J. Cole is an interesting emcee in a number of ways and his new album, Born Sinner, which will be hitting stores soon, is probably the most anticipated Hip Hop album of 2013. But what sets Cole apart, in my personal opinion, is the fact that he owns being part of a new generation of emcees that are now beginning to both sample from classic Hip Hop music from the past, as well as doing samples OF samples. The latest example is his song “Forbidden Fruit” featuring Kendrick Lamar, in which he uses the same sample that iconic Hip Hop trio A Tribe Called Quest used on their song “Electric Relaxation” from the Album Midnight Marauders, which ironically was first released 20 years ago. J. Cole is infamous for sampling Biggie, Lauryn Hill, Kanye West and many more past a present superstars o Hip Hop. And “Forbidden Fruit” uses the sample of Ronnie Foster’s “Mystic Brew” just as effectively as Tribe did back in 1993. It’s way too early to tell whether Born Sinner or “Forbidden Fruit” will reach the status of classic material that ATCQ’s music did back in the day, but there’s no denying that Cole uses his position as a leader of the new school (no pun intended…maybe) to create his own brand of sought after Hip Hop music.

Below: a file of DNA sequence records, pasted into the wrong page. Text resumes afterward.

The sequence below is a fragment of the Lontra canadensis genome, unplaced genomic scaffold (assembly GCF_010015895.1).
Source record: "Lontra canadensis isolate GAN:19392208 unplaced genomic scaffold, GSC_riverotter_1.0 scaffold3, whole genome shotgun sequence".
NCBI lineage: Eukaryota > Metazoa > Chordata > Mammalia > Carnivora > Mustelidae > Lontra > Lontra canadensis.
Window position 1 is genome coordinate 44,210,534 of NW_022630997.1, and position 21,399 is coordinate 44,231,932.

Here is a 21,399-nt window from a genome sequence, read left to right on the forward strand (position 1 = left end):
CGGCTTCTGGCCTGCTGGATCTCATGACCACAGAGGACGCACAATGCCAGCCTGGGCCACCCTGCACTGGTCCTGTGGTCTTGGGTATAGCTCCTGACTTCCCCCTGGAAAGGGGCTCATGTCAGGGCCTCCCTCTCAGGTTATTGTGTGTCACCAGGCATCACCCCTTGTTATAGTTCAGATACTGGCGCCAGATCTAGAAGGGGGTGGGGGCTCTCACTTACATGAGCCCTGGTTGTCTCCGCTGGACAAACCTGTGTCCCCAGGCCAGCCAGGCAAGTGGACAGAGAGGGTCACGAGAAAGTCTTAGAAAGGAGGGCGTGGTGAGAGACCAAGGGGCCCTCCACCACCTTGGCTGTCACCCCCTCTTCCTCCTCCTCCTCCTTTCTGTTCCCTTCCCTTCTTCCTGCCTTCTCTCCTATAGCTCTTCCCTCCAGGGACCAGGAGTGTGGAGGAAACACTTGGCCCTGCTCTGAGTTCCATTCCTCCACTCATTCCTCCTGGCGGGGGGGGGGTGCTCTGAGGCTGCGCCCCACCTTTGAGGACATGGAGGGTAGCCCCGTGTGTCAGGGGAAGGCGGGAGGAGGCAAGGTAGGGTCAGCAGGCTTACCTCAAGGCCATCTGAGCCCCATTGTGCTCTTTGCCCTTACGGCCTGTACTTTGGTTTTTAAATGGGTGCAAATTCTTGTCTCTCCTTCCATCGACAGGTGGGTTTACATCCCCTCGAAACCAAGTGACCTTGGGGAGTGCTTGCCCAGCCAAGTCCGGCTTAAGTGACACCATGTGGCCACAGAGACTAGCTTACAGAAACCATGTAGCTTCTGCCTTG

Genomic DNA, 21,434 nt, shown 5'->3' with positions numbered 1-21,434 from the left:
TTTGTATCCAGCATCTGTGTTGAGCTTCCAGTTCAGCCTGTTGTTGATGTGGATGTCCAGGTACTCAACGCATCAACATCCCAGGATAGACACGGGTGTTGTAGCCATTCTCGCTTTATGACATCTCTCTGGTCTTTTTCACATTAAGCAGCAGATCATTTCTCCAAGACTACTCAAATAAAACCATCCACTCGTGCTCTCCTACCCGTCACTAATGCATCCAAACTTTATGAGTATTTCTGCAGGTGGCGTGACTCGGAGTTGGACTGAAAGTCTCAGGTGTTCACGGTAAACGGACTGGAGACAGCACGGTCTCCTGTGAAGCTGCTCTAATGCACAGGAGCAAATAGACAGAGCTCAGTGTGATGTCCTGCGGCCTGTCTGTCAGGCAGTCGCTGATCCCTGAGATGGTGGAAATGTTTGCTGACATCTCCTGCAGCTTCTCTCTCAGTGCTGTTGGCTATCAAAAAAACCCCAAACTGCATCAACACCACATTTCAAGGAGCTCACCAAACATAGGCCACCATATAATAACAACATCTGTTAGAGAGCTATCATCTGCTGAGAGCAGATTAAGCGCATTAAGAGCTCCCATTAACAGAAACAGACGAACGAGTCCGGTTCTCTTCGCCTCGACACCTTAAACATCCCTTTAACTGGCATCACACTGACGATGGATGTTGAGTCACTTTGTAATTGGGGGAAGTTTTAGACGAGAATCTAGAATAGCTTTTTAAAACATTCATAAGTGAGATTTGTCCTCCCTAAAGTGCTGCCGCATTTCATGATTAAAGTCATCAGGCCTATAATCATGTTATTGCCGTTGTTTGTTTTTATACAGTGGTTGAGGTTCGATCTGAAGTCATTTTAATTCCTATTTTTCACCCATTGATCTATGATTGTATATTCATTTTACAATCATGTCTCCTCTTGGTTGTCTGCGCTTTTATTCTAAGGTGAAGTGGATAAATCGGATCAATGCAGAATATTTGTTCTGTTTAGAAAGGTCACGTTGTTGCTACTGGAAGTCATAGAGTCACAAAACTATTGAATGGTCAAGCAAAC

Awwwww buddy! Yellow Man is definitely gonna piss some people off with this on, no doubt. But he does have a point in terms of who’s “HOT” right now. After all, the list is “The Hottest MCs”, not necessarily “The BEST MCs”. Take a peek and judge for yourself.